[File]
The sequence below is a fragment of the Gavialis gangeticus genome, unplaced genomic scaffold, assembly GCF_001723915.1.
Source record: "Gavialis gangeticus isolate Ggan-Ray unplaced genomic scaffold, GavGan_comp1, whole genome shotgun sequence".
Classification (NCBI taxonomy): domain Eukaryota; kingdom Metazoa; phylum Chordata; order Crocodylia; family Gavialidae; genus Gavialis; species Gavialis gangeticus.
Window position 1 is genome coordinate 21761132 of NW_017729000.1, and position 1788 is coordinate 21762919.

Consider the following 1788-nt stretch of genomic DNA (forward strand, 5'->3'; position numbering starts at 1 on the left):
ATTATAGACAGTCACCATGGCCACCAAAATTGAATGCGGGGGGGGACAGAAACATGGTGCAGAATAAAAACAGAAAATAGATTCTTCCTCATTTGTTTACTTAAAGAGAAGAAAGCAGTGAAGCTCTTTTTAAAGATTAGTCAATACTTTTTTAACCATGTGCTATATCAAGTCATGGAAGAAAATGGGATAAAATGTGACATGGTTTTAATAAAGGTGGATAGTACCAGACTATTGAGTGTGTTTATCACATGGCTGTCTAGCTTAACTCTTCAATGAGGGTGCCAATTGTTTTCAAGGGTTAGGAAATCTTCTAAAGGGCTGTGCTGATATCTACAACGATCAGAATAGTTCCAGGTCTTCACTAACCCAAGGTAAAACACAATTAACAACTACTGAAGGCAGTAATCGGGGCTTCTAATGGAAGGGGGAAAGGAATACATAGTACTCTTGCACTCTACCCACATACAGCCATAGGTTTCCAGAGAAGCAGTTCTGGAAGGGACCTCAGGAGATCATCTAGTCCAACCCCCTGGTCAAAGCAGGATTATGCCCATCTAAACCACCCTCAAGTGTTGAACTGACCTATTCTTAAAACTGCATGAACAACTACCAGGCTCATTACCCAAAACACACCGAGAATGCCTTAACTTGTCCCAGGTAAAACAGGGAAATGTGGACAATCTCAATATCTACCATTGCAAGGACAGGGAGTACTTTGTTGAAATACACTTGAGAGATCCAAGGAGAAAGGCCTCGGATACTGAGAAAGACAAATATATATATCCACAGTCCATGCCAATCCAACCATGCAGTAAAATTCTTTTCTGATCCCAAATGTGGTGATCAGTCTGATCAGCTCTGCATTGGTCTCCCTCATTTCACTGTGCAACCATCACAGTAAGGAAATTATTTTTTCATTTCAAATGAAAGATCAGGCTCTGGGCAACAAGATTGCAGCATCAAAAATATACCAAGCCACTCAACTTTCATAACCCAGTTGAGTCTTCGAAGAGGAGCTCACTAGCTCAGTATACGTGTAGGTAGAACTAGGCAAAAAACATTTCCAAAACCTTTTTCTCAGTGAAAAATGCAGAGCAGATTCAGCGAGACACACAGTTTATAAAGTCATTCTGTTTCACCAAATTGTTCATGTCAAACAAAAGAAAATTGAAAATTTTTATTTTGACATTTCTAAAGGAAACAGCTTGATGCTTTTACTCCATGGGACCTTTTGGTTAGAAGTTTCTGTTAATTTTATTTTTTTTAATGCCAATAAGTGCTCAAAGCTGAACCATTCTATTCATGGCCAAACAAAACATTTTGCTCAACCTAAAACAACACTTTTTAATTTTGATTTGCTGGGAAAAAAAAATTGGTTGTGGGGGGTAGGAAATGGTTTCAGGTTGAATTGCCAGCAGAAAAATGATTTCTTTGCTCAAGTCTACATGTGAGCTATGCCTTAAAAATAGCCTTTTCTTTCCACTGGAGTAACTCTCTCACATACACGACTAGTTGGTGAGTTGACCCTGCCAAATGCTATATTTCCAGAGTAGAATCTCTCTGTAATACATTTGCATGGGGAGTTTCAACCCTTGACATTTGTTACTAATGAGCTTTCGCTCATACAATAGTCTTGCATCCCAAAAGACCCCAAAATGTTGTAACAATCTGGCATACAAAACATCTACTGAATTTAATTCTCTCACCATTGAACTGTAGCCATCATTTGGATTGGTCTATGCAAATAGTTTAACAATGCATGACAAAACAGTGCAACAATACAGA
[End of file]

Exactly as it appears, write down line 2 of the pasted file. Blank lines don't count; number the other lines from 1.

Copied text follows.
Source record: "Gavialis gangeticus isolate Ggan-Ray unplaced genomic scaffold, GavGan_comp1, whole genome shotgun sequence".